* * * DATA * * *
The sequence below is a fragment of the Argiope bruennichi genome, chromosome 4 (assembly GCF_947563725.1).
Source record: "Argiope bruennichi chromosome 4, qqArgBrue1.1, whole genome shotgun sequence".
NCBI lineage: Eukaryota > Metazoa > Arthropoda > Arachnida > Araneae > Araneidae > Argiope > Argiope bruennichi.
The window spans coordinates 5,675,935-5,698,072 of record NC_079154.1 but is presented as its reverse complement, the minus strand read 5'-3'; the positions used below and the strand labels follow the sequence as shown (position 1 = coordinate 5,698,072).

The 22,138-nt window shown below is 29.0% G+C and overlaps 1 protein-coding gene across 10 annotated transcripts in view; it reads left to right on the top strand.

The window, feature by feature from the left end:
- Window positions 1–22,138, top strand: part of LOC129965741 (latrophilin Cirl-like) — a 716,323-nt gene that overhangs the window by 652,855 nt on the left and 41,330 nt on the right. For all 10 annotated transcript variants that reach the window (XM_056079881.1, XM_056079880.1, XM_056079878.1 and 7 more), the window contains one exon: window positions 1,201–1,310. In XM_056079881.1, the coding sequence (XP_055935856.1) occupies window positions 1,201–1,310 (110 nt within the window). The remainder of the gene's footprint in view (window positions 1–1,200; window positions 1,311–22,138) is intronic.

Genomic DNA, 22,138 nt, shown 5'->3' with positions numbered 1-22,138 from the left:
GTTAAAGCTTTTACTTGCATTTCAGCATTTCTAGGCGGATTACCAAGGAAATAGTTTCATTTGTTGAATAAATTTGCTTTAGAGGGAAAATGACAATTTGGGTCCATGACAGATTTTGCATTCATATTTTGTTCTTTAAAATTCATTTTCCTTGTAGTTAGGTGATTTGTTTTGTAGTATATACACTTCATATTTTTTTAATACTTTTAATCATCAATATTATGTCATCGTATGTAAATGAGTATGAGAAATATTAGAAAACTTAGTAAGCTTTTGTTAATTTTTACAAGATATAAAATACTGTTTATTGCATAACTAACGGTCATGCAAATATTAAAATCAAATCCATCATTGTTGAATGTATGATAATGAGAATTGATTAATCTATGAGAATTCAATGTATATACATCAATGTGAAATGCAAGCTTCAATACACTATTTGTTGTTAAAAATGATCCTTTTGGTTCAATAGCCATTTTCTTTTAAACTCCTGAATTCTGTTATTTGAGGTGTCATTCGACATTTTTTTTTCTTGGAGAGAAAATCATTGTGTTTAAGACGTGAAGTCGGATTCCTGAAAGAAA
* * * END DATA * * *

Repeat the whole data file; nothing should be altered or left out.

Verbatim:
The sequence below is a fragment of the Argiope bruennichi genome, chromosome 4 (assembly GCF_947563725.1).
Source record: "Argiope bruennichi chromosome 4, qqArgBrue1.1, whole genome shotgun sequence".
NCBI lineage: Eukaryota > Metazoa > Arthropoda > Arachnida > Araneae > Araneidae > Argiope > Argiope bruennichi.
The window spans coordinates 5,675,935-5,698,072 of record NC_079154.1 but is presented as its reverse complement, the minus strand read 5'-3'; the positions used below and the strand labels follow the sequence as shown (position 1 = coordinate 5,698,072).

The 22,138-nt window shown below is 29.0% G+C and overlaps 1 protein-coding gene across 10 annotated transcripts in view; it reads left to right on the top strand.

The window, feature by feature from the left end:
- Window positions 1–22,138, top strand: part of LOC129965741 (latrophilin Cirl-like) — a 716,323-nt gene that overhangs the window by 652,855 nt on the left and 41,330 nt on the right. For all 10 annotated transcript variants that reach the window (XM_056079881.1, XM_056079880.1, XM_056079878.1 and 7 more), the window contains one exon: window positions 1,201–1,310. In XM_056079881.1, the coding sequence (XP_055935856.1) occupies window positions 1,201–1,310 (110 nt within the window). The remainder of the gene's footprint in view (window positions 1–1,200; window positions 1,311–22,138) is intronic.

Genomic DNA, 22,138 nt, shown 5'->3' with positions numbered 1-22,138 from the left:
GTTAAAGCTTTTACTTGCATTTCAGCATTTCTAGGCGGATTACCAAGGAAATAGTTTCATTTGTTGAATAAATTTGCTTTAGAGGGAAAATGACAATTTGGGTCCATGACAGATTTTGCATTCATATTTTGTTCTTTAAAATTCATTTTCCTTGTAGTTAGGTGATTTGTTTTGTAGTATATACACTTCATATTTTTTTAATACTTTTAATCATCAATATTATGTCATCGTATGTAAATGAGTATGAGAAATATTAGAAAACTTAGTAAGCTTTTGTTAATTTTTACAAGATATAAAATACTGTTTATTGCATAACTAACGGTCATGCAAATATTAAAATCAAATCCATCATTGTTGAATGTATGATAATGAGAATTGATTAATCTATGAGAATTCAATGTATATACATCAATGTGAAATGCAAGCTTCAATACACTATTTGTTGTTAAAAATGATCCTTTTGGTTCAATAGCCATTTTCTTTTAAACTCCTGAATTCTGTTATTTGAGGTGTCATTCGACATTTTTTTTTCTTGGAGAGAAAATCATTGTGTTTAAGACGTGAAGTCGGATTCCTGAAAGAAA